Kuwait remains a Muslim country, of course.  Some blocks have two mosques on them and the Grand Mosque alone covers a square block.  Some concerns are universal: A poster in the Christian bookstore warns members to be alert for terrorism and to “maintain a low profile as much as possible.”  And Kuwaiti cleric Sulaiman Abu Ghaith turned up as a spokesman for Osama bin Laden.

Ghaith’s activities, however were so shocking precisely because his case is extreme.  Moreover, as in the United States, much of the dominant worship is formalistic, not social.  Business trumps devotion: Dealmaking continues at the souk while the call to prayer wafts across the city.

Four women swathed in black burqas walk by, and a Kuwaiti companion comments acerbically on the “group of batmans.”  It is not unusual to see women in this most conservative dress shopping at a cosmetics stall in the market or a fashionable clothing store in the mall.  The dress often reflects cultural, not religious, values.

Hardcore Islamic influence in Parliament—higher education has just been segregated by sex—concerns liberal Kuwaitis as well as Christians, but most of the former with whom I talked attributed it more to the government’s weakness than extremists’ influence.  So far, Christians have not been targeted, as they have in other Muslim countries.  “We have very good relations with the authorities,” says Micallef.  “We feel that we are respected and welcomed.”  Bishoy confirms that judgment: We have “no problem” with the government.  Only three or four of the seven churches have official permission to operate, “but there is no problem for the others,” he says.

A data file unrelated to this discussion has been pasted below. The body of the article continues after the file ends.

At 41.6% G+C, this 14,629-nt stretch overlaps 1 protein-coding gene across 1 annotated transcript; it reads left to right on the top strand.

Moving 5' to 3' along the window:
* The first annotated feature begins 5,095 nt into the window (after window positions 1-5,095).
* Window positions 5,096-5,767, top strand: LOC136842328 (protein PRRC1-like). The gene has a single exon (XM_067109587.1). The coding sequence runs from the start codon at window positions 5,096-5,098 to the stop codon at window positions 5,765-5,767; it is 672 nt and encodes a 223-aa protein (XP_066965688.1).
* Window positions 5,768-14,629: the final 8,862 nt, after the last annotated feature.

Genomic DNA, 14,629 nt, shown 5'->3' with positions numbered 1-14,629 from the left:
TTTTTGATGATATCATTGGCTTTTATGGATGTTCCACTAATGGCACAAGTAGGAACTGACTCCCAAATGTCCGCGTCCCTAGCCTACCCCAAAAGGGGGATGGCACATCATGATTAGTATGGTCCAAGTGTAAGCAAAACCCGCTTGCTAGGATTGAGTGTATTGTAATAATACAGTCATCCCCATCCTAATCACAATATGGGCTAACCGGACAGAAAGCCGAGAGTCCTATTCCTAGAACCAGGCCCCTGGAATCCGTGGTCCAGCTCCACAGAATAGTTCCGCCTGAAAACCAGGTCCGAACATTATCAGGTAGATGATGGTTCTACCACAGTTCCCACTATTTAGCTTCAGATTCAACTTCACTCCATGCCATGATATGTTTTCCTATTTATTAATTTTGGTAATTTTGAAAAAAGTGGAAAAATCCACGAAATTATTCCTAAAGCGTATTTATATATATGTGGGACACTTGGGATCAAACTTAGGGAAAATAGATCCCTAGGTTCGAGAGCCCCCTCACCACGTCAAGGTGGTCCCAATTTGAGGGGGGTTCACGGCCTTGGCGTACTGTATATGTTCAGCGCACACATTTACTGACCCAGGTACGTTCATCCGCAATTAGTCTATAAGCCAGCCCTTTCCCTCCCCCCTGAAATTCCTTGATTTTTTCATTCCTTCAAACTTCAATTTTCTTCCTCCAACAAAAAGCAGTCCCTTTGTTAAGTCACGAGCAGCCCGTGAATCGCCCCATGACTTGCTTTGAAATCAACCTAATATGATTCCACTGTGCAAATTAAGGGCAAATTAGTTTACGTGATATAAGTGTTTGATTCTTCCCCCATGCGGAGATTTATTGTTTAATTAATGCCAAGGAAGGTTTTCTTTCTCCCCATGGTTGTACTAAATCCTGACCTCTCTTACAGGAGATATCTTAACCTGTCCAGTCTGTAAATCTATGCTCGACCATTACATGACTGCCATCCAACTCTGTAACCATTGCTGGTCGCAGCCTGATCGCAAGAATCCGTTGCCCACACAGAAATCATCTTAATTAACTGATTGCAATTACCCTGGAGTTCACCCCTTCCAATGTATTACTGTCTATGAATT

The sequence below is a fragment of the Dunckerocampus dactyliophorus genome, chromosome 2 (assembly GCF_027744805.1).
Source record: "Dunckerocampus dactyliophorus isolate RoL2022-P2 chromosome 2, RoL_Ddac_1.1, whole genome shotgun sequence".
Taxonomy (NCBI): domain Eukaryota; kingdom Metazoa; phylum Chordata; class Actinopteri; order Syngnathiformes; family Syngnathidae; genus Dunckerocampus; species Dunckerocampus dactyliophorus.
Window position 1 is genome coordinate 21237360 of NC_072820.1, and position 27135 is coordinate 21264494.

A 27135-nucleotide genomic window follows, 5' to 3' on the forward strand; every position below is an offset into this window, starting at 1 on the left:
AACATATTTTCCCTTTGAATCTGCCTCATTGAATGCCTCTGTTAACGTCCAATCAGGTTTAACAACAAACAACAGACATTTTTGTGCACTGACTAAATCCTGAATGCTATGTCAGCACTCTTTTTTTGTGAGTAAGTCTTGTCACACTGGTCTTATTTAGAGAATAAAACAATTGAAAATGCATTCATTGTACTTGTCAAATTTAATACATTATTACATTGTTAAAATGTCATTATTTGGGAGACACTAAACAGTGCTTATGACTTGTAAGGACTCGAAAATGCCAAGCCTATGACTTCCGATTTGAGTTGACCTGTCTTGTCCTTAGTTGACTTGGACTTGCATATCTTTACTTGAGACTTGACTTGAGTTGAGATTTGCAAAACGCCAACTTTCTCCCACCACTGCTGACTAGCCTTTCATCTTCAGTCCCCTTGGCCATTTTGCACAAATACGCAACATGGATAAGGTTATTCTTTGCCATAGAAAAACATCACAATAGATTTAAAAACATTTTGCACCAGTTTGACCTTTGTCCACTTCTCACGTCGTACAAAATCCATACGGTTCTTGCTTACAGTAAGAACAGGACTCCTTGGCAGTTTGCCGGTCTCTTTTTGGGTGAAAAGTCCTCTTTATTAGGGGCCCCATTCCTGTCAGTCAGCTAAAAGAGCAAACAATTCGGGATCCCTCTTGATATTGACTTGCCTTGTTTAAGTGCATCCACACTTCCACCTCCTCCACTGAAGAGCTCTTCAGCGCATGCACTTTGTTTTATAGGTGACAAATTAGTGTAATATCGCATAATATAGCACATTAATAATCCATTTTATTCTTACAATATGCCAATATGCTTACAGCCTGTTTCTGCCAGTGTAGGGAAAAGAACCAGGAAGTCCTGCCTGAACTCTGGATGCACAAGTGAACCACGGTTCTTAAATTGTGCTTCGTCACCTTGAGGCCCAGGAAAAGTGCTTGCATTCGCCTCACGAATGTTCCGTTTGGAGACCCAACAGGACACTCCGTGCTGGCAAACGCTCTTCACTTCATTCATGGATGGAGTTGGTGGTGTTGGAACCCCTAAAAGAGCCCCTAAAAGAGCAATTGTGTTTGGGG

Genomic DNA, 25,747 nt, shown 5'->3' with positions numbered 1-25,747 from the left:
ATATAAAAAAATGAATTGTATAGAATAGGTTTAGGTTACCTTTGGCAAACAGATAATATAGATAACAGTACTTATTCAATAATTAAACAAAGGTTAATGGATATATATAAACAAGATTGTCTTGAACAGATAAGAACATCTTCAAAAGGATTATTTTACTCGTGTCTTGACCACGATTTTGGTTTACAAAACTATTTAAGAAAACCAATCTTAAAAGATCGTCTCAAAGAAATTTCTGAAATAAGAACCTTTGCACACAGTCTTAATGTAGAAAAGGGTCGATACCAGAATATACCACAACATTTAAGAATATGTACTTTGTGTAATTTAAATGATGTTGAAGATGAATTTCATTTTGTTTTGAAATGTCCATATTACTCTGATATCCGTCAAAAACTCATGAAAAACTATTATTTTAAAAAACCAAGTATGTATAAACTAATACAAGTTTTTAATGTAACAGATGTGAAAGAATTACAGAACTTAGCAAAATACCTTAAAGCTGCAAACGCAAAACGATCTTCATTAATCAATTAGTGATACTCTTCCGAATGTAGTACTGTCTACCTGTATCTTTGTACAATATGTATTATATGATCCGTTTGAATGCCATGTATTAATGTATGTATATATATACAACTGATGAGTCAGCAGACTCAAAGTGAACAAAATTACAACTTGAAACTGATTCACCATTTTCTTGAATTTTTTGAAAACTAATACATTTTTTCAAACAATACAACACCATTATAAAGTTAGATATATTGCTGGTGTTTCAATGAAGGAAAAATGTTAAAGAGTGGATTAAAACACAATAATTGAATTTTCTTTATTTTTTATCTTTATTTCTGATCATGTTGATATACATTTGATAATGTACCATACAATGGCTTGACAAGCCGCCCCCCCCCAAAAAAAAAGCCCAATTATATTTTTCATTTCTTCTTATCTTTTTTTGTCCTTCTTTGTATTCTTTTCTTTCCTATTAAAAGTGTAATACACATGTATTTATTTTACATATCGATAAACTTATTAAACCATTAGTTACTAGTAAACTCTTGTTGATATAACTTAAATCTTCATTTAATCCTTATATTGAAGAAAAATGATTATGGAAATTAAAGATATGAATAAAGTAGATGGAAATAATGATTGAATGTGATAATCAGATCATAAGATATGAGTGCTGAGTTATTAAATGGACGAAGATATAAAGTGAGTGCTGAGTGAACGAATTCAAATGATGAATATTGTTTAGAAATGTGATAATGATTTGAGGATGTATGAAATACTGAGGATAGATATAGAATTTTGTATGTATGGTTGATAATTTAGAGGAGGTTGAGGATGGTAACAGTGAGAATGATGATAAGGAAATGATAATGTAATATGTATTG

Indeed, while the Coptic church might have to relocate because of a new road project, the government has promised “to find a solution.”  Bishoy’s office sports photos of the emir and other Kuwaiti officials; on Farouk’s wall hangs a photo of an ecumenical delegation meeting with a cabinet minister.

As members of a minority, Christian leaders work together.  “We have an ecumenical spirit, and we meet regularly,” Micallef explains.  “We try to be supportive [of] one another.”  Farouk observes that his church “works with every congregation in Kuwait, and not just Kuwait only, but in the entire Gulf.”

“Everything is free here,” he says.  At the church, you “see lots of people over here, many nationalities, many ethnic groups.”

There is one significant limit, however.  The churches minister to Christian believers; they do not proselytize.

“No, no, we don’t even think of doing that,” says Micallef.  “We respect Muslim [sensitivities], and we don’t want to give the sense of being missionaries.”  Lest there be any misunderstanding, Micallef adds: “We are here to cater to the spiritual needs of Christians here.  If there were no Christians here, we wouldn’t be here.”

Bishoy echoes those sentiments.  “We prefer not to go out to Muslims, to make problems for us.”  It is enough, he says, “just to try to serve our own people.”

For a church that was built on Christ’s admonition to make disciples of all the nations and which grew through evangelism, this is no small concession.

The restriction on spreading the Gospel seems to bother the National Evangelical Church the most.  We are to minister to “Christian people only,” says Farouk.  “But any man can come here to ask, and we will respond.”  And many Kuwaitis have come to ask questions, he adds.

The church’s sentiments are obvious from the back of its welcome sign, seen only by those leaving the compound: “Go into all the world and preach the Gospel to every creature” (Mark 16:15).

It is an irritating restriction.  But it is rare to find a Muslim country where Christians are not routinely discriminated against, oppressed, or even killed.  Kuwait is an oasis of freedom compared to some of her neighbors.